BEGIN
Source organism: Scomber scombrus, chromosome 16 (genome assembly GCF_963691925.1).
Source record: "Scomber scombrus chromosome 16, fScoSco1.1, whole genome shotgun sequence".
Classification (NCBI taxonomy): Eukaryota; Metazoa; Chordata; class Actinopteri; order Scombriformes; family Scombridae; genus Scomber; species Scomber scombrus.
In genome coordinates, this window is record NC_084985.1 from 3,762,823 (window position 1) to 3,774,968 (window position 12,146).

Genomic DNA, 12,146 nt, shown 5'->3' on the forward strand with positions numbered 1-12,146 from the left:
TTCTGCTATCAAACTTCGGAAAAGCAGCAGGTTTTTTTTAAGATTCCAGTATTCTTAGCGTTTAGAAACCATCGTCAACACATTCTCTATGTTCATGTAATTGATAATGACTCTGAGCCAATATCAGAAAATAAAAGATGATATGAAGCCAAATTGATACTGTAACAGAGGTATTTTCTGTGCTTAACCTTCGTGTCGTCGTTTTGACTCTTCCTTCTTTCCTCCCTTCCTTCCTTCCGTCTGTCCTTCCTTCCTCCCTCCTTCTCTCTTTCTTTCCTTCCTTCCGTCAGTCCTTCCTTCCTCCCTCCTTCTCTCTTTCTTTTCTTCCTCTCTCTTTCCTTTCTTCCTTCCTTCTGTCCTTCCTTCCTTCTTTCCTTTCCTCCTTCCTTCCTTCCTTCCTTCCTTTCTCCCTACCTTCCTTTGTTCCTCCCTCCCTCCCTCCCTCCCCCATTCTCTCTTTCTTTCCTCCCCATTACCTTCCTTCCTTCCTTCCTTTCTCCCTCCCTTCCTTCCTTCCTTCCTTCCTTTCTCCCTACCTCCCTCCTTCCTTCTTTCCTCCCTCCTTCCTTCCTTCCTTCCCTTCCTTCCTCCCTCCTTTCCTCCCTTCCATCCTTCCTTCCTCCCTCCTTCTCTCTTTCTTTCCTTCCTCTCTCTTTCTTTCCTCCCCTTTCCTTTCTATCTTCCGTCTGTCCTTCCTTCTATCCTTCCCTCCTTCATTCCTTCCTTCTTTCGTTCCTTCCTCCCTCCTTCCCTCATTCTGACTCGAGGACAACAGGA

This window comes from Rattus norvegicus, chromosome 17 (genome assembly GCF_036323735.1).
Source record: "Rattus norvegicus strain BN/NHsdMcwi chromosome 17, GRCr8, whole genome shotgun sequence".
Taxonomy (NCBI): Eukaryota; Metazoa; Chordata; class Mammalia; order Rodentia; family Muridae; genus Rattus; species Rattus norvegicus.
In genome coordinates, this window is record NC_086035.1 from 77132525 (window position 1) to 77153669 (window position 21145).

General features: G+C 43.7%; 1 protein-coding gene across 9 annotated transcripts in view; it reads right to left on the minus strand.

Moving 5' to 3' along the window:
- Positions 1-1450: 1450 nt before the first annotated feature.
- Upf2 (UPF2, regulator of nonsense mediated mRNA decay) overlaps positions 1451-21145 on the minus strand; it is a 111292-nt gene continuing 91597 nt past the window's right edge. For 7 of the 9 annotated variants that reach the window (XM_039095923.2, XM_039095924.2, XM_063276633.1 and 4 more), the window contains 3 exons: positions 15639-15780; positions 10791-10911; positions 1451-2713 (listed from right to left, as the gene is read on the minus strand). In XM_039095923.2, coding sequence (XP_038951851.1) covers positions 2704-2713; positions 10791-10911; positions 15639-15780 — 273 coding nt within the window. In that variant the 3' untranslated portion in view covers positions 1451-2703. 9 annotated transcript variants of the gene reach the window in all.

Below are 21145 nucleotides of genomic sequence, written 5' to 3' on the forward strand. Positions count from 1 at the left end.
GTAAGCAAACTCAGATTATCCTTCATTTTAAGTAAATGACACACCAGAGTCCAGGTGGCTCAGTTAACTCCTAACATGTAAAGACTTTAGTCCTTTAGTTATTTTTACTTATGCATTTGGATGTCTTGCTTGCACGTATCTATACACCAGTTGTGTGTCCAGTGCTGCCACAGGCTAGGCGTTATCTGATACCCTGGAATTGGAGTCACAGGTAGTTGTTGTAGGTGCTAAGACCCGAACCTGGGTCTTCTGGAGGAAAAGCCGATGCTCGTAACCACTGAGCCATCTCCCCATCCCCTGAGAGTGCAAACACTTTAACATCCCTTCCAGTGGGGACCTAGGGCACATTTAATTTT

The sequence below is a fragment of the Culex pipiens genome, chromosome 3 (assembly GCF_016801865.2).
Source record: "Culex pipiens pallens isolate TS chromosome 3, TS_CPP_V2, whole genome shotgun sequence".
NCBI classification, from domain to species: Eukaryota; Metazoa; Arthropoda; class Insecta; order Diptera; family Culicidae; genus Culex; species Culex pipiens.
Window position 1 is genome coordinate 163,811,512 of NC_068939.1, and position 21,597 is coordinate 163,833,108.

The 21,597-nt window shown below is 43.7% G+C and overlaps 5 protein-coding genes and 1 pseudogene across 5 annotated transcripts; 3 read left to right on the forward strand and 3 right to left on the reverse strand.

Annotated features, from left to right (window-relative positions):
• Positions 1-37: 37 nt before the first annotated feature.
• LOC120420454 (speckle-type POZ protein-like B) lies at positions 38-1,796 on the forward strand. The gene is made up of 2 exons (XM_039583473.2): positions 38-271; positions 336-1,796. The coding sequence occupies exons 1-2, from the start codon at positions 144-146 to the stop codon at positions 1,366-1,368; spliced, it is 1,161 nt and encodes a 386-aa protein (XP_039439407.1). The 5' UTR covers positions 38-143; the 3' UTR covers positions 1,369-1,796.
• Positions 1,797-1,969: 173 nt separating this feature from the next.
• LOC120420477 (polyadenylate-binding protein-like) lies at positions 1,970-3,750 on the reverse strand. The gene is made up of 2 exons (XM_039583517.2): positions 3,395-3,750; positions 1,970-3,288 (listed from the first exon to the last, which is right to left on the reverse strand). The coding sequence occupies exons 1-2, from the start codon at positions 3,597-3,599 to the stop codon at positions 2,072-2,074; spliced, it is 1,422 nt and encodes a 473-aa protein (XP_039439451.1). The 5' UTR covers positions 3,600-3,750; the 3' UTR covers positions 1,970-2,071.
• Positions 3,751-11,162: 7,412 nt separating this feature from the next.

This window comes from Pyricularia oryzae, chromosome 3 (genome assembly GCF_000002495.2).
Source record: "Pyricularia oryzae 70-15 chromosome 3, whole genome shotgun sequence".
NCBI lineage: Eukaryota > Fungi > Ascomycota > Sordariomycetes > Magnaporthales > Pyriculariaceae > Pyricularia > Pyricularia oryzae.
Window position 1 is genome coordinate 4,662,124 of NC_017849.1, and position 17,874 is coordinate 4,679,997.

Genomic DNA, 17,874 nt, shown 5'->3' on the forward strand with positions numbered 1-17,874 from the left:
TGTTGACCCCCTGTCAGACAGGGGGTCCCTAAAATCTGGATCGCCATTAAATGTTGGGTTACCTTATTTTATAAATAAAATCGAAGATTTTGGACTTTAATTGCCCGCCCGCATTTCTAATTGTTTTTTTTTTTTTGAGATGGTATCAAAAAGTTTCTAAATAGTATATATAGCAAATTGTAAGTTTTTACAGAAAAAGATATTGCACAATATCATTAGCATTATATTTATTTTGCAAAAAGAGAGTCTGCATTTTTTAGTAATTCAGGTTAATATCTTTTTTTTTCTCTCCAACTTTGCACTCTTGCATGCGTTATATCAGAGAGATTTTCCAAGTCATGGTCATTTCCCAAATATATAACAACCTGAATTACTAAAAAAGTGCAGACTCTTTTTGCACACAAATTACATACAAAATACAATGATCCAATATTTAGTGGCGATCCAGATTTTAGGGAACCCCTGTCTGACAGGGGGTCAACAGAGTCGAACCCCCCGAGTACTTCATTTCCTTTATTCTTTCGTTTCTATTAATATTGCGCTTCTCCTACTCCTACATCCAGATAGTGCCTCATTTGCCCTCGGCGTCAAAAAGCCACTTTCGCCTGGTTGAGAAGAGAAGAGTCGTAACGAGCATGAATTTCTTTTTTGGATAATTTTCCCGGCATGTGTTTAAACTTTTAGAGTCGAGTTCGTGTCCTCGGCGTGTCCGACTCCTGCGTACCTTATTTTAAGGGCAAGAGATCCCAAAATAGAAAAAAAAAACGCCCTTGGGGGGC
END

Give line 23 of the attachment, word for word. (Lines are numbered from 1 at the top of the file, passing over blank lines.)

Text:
• Positions 1-37: 37 nt before the first annotated feature.